Lighting fixture question re: incandescent bulbs "or CFL equivalents"

I just bought a light fixture which takes 3 bulbs - the manufacturer says to use 60 watt bulbs maximum, “or CFL equivalents”.

Three incandescent bulbs x 60 watts each leaves me to believe 180 watts (and the heat generated from such bulbs) is all the device was designed to safely handle.

The CFL bulbs that put out a similar amount of light as 60 watt incandescents only draw 13 watts each, and don’t get nearly as hot…which leads me to wonder, if I want more light, can’t I safely use 100-watt CFL equivalents, which draw 23 watts each?

That would only be 69 watts total (3 x 23), and the bulbs wouldn’t get as hot as the 60 watt incandescents - which should be well within the limits of what the fixture can handle, no?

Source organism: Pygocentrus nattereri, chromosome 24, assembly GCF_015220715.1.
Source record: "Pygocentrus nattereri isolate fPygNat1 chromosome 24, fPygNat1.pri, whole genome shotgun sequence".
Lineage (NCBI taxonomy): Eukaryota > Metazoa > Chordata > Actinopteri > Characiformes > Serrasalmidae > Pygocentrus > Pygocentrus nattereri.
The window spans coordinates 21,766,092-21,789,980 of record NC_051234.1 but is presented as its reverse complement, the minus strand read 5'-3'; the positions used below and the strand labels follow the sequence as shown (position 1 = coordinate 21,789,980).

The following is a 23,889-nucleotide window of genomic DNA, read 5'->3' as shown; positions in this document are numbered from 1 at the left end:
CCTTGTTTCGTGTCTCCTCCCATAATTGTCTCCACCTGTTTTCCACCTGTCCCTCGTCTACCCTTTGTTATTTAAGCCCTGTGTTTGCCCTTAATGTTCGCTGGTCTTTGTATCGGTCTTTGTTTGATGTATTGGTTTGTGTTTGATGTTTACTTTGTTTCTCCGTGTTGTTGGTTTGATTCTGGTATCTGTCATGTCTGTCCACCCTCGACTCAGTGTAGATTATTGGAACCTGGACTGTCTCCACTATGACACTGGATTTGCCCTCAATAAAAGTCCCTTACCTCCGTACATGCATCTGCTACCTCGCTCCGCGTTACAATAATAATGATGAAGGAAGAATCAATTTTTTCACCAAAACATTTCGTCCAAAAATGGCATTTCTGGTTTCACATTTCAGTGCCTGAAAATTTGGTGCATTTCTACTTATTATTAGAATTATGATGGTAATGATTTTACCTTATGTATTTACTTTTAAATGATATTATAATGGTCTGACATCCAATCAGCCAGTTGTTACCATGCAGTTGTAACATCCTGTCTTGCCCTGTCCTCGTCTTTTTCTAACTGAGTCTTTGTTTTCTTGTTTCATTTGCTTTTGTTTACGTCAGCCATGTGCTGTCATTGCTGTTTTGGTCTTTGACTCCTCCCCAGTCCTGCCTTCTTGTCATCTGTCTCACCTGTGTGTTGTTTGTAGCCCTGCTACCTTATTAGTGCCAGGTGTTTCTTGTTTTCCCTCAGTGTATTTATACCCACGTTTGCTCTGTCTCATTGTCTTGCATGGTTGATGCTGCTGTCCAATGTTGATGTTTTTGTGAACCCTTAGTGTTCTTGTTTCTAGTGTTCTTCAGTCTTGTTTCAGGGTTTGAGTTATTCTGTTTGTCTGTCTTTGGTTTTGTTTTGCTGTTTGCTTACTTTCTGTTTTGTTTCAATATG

Exactly right. The fixture is rated to dissipate 180W of heat. All it cares about is the actual watts being drawn by the bulbs you install, not how many lumens you’re getting from them.

Yes, you can, if you can find such bulbs. I’d be surprised if you could find them, though.

These are the sorts of bulbs I’m talking about - “100 watt equivalent”, 23 watt CFL’s - they’re available almost anywhere that sells light bulbs!

:smack: My bad. I thought were looking for a CFL that actually used 60W; the same as the incandescents.

Physically fitting them can be an issue depending on design. CFLs and even LEDs can get to big when you go above 60 watt equivalent sizes.

Thanks for the replies, it seemed to make sense to me that 23W CFLs (that physically fit) would be just fine from a safety standpoint - on a related note, if I go that route it would probably be in conjunction with a CFL-compatible dimmer switch, which I’ve never used before - do they generally work well?

You need to buy dimmable-CFL. or get a CFL designed (non-legacy) dimmer and use regular CFL

dimmable CFL are more expensive. not crippling though.

also consider LED’s, the way of the future :slight_smile: